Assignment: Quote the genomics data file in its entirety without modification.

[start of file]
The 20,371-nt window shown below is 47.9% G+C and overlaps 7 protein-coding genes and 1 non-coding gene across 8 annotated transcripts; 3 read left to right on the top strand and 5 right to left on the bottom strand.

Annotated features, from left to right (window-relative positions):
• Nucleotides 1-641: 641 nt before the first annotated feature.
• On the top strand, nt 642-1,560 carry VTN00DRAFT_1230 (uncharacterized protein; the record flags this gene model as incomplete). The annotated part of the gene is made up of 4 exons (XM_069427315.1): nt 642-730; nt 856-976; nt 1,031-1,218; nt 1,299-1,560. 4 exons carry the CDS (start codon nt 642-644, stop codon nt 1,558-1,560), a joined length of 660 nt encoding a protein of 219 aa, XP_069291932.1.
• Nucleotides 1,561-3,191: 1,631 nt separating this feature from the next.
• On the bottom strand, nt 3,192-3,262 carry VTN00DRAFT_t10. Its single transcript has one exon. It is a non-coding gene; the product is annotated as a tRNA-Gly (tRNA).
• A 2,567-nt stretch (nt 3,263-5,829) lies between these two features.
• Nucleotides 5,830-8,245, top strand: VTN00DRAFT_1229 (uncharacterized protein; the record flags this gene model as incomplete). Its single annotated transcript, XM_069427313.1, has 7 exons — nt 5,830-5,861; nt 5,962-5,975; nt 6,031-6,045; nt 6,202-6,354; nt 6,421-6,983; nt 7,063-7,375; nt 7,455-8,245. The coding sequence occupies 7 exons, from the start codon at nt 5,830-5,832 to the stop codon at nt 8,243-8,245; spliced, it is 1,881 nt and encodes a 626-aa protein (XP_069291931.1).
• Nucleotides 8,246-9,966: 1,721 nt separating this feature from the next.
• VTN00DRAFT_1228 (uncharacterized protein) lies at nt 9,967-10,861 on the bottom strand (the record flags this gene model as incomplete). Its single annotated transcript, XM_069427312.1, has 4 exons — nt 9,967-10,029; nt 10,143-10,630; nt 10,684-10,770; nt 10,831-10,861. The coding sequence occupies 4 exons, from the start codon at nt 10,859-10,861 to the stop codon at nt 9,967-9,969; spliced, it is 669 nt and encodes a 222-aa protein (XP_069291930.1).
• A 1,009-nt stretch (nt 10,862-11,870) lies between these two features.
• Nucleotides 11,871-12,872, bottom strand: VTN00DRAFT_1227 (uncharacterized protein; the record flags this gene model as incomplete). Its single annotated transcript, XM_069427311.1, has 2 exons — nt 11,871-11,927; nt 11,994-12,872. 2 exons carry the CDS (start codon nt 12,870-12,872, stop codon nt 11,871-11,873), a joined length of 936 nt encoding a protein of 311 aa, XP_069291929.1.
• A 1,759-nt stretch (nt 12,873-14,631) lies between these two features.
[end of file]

The 20,371-nt window shown below is 47.9% G+C and overlaps 7 protein-coding genes and 1 non-coding gene across 8 annotated transcripts; 3 read left to right on the top strand and 5 right to left on the bottom strand.

Annotated features, from left to right (window-relative positions):
• Nucleotides 1-641: 641 nt before the first annotated feature.
• On the top strand, nt 642-1,560 carry VTN00DRAFT_1230 (uncharacterized protein; the record flags this gene model as incomplete). The annotated part of the gene is made up of 4 exons (XM_069427315.1): nt 642-730; nt 856-976; nt 1,031-1,218; nt 1,299-1,560. 4 exons carry the CDS (start codon nt 642-644, stop codon nt 1,558-1,560), a joined length of 660 nt encoding a protein of 219 aa, XP_069291932.1.
• Nucleotides 1,561-3,191: 1,631 nt separating this feature from the next.
• On the bottom strand, nt 3,192-3,262 carry VTN00DRAFT_t10. Its single transcript has one exon. It is a non-coding gene; the product is annotated as a tRNA-Gly (tRNA).
• A 2,567-nt stretch (nt 3,263-5,829) lies between these two features.
• Nucleotides 5,830-8,245, top strand: VTN00DRAFT_1229 (uncharacterized protein; the record flags this gene model as incomplete). Its single annotated transcript, XM_069427313.1, has 7 exons — nt 5,830-5,861; nt 5,962-5,975; nt 6,031-6,045; nt 6,202-6,354; nt 6,421-6,983; nt 7,063-7,375; nt 7,455-8,245. The coding sequence occupies 7 exons, from the start codon at nt 5,830-5,832 to the stop codon at nt 8,243-8,245; spliced, it is 1,881 nt and encodes a 626-aa protein (XP_069291931.1).
• Nucleotides 8,246-9,966: 1,721 nt separating this feature from the next.
• VTN00DRAFT_1228 (uncharacterized protein) lies at nt 9,967-10,861 on the bottom strand (the record flags this gene model as incomplete). Its single annotated transcript, XM_069427312.1, has 4 exons — nt 9,967-10,029; nt 10,143-10,630; nt 10,684-10,770; nt 10,831-10,861. The coding sequence occupies 4 exons, from the start codon at nt 10,859-10,861 to the stop codon at nt 9,967-9,969; spliced, it is 669 nt and encodes a 222-aa protein (XP_069291930.1).
• A 1,009-nt stretch (nt 10,862-11,870) lies between these two features.
• Nucleotides 11,871-12,872, bottom strand: VTN00DRAFT_1227 (uncharacterized protein; the record flags this gene model as incomplete). Its single annotated transcript, XM_069427311.1, has 2 exons — nt 11,871-11,927; nt 11,994-12,872. 2 exons carry the CDS (start codon nt 12,870-12,872, stop codon nt 11,871-11,873), a joined length of 936 nt encoding a protein of 311 aa, XP_069291929.1.
• A 1,759-nt stretch (nt 12,873-14,631) lies between these two features.